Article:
COVINGTON, Ga. — An Atlanta-based law firm said today it has filed more than 150 lawsuits claiming medical sterilization company BD Bard has released a chemical linked to cancer into the air surrounding its Covington plant since the late 1960s.
However, BD Bard officials said in a statement the company “denies all of the allegations in the civil lawsuits and will vigorously defend these allegations in court.”
The law firm, Penn Law, said in a news release today, July 22, that all 154 lawsuits involve claims against BD for cancer “caused by the release of ethylene oxide into the air in the Covington community,” the release stated.
The plaintiffs are Covington residents or others who lived within a close proximity to BD Bard’s plant for a number of years, the release stated.
“Some of them actually worked at BD, but the claims focus on the effects of the exposure during their time as residents in the community and not as employees,” the release stated.
The suits filed in Gwinnett County State Court in Lawrenceville allege that decades of ethylene oxide (EtO) emissions created a “cancer cluster” among those living or working within a five-mile radius of the Covington plant, stated a release from the firm.
It said a report by the EPA, the National Air Toxics Assessment, revealed three areas in Georgia having increased cancer risk from EtO, including one in Covington and two in Cobb County where Sterigenics operates a plant, the release stated.
“In the area surrounding BD Bard’s Covington facility, it is estimated that ethylene oxide causes approximately 214 cases for every 1 million people exposed. The EPA deems the pollution risk unacceptable when it surpasses 100 cases for every million people exposed to a chemical.”
Disclosures of unreported releases of EtO from the BD plant in Covington and Sterigenics in Smyrna in late 2019 led to public calls for tighter regulations of such facilities.
A state law approved in 2020 requires manufacturers using EtO to report any waste spills or gas releases to the Georgia Environmental Protection Division within 24 hours. The division’s director then must post the information on the agency’s website.
Attorney Darren Penn of Penn Law said, “We continue to hear from victims who attribute their cancer and other medical diagnoses to ethylene oxide exposure.
“We will work tirelessly to ensure the victims of this cancer-causing emission are given a chance to have their story heard and possibly protect others from similar pain and suffering.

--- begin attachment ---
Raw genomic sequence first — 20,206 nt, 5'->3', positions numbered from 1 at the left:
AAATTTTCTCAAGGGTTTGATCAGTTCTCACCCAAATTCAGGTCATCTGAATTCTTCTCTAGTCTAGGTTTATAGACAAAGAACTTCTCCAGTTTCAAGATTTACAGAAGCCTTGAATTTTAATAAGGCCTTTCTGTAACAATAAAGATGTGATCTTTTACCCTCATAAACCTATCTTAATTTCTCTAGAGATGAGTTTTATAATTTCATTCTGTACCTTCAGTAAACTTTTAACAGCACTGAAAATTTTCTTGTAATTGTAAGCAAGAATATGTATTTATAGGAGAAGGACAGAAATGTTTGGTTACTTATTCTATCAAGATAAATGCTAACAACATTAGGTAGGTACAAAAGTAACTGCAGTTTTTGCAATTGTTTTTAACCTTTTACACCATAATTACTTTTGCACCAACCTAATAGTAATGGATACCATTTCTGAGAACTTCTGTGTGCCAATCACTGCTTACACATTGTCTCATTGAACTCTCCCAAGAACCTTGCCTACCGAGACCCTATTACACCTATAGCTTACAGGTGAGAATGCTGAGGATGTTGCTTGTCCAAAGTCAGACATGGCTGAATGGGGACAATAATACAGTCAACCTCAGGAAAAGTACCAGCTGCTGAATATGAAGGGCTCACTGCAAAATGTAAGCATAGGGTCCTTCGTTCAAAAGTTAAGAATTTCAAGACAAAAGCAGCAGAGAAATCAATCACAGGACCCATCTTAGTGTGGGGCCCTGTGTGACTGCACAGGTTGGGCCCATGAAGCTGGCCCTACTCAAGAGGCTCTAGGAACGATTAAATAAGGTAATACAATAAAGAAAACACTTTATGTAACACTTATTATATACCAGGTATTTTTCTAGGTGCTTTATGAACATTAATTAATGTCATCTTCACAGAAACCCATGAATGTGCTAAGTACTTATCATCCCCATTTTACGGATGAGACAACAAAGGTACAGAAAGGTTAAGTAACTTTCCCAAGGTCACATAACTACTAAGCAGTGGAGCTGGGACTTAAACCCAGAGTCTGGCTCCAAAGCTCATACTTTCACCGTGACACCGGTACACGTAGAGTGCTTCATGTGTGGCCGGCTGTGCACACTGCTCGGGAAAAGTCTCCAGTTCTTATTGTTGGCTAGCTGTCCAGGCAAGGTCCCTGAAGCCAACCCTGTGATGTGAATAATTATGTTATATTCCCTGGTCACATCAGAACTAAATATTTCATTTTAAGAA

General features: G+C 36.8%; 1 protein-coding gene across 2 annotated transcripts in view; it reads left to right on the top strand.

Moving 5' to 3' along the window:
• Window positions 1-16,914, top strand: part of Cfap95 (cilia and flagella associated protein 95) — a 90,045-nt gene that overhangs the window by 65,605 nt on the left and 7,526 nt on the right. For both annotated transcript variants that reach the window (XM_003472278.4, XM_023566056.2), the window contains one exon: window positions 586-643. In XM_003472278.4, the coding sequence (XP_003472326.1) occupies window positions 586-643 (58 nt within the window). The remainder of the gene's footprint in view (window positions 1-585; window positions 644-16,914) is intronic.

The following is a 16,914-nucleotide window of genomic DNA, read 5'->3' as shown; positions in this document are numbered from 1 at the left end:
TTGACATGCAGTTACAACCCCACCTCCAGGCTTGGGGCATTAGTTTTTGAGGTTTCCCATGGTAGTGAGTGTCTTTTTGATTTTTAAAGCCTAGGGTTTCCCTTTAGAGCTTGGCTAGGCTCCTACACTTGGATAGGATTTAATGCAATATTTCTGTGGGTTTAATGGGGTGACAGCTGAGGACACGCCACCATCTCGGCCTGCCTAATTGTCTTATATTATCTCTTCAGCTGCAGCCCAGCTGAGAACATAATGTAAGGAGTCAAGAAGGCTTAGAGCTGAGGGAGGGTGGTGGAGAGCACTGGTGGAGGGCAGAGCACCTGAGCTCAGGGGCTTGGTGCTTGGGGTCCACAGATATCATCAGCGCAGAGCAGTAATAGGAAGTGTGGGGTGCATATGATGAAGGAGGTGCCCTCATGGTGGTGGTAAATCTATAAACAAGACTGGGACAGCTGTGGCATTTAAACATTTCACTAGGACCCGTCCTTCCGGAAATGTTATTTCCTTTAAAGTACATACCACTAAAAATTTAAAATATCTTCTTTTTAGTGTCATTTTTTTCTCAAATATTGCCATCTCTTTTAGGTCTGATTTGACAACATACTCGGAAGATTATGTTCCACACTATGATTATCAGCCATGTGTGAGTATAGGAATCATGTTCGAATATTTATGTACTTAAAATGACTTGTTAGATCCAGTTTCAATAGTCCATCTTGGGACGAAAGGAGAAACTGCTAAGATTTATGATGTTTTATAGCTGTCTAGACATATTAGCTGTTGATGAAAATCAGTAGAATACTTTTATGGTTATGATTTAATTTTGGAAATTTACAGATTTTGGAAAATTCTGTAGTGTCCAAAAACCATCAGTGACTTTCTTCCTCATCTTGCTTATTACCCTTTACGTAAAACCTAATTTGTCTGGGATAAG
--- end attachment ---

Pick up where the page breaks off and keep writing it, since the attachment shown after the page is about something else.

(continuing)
“This will not be the end of the claims filed against BD Bard,” Penn said.
In reply, BD Bard said in a statement, “As part of our commitment to employees and the communities we call home, BD has been continuously employing technology to control ethylene oxide (EtO) emissions effectively at its Covington and Madison plants for more than 20 years.”
It stated that, according to ambient air monitoring data collected over the last two years, average concentrations of EtO in air samples in the Covington area “are consistent with typical EtO background levels identified by the Georgia Environmental Protection Division (EPD) in other parts of Georgia and by the U.S. Environmental Protection Agency in other parts of the United States.”
“Based on extensive air monitoring data collected over the past two years, average concentrations of EtO in ambient air samples in the Covington, Georgia, area are generally lower than the concentrations observed at EPD’s background air monitoring station in south DeKalb (County), as well as in General Coffee State Park in Southeast Georgia, a five-hour drive from Atlanta.”
It said Georgia residents can review actual air monitoring data for their community collected by the Georgia EPD on the agency’s website.
The company stated the Covington average of 0.28 micrograms per cubic meter of air is the “average of both EPD monitoring data from areas near BD’s sterilization facility and data from a third-party engineering company performing air monitoring around BD’s Global Distribution Center in Covington, as required by EPD.”
“The data also show that average EtO concentrations across the greater Atlanta area are about the same in areas where EtO sterilization facilities operate and areas where they do not,” the company stated.
BD and its predecessors have operated the facility for more than half a century, since 1967, in Newton County. It employed a total of about 1,000 at three different locations in northeast Covington in late 2020.